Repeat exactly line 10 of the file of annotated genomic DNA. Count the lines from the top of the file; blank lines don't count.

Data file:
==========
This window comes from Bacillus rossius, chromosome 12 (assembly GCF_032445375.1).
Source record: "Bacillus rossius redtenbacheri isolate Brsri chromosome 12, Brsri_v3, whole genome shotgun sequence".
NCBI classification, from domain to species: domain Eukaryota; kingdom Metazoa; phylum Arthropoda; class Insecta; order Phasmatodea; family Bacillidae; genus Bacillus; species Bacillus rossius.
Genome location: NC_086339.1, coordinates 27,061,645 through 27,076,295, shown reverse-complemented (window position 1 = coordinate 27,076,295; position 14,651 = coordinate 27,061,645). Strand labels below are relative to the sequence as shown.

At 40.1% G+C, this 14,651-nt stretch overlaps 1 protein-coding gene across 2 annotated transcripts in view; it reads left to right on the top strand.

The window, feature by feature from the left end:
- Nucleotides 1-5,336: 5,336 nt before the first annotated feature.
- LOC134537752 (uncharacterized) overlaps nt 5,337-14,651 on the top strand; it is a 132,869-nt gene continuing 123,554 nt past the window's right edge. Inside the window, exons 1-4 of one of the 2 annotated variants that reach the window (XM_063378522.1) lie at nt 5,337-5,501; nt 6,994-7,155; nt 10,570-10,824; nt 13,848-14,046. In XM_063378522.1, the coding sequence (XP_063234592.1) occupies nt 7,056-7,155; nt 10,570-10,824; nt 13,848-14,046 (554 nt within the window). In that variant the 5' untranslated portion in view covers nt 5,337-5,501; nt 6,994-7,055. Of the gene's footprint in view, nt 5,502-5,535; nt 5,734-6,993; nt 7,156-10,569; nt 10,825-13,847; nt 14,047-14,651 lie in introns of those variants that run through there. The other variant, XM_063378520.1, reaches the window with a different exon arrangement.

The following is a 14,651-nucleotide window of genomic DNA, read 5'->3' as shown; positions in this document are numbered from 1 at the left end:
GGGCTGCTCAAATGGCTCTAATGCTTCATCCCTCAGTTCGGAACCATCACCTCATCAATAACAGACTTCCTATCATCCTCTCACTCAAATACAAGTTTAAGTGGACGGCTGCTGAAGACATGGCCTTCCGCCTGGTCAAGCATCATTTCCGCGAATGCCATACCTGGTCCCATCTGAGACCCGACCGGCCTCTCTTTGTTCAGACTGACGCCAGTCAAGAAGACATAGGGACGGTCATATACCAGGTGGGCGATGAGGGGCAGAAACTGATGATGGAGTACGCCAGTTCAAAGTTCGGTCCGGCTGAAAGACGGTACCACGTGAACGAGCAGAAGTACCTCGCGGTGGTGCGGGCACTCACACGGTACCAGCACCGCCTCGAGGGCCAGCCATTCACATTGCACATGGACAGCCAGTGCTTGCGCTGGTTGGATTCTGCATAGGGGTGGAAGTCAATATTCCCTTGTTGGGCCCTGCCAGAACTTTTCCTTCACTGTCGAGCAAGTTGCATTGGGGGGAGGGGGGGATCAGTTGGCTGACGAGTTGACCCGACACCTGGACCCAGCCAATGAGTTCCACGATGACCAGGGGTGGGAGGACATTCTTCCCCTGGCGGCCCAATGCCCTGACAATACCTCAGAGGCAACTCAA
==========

GGGCTGCTCAAATGGCTCTAATGCTTCATCCCTCAGTTCGGAACCATCACCTCATCAATAACAGACTTCCTATCATCCTCTCACTCAAATACAAGTTTAAGTGGACGGCTGCTGAAGACATGGCCTTCCGCCTGGTCAAGCATCATTTCCGCGAATGCCATACCTGGTCCCATCTGAGACCCGACCGGCCTCTCTTTGTTCAGACTGACGCCAGTCAAGAAGACATAGGGACGGTCATATACCAGGTGGGCGATGAGGGGCAGAAACTGATGATGGAGTACGCCAGTTCAAAGTTCGGTCCGGCTGAAAGACGGTACCACGTGAACGAGCAGAAGTACCTCGCGGTGGTGCGGGCACTCACACGGTACCAGCACCGCCTCGAGGGCCAGCCATTCACATTGCACATGGACAGCCAGTGCTTGCGCTGGTTGGATTCTGCATAGGGGTGGAAGTCAATATTCCCTTGTTGGGCCCTGCCAGAACTTTTCCTTCACTGTCGAGCAAGTTGCATTGGGGGGAGGGGGGGATCAGTTGGCTGACGAGTTGACCCGACACCTGGACCCAGCCAATGAGTTCCACGATGACCAGGGGTGGGAGGACATTCTTCCCCTGGCGGCCCAATGCCCTGACAATACCTCAGAGGCAACTCAA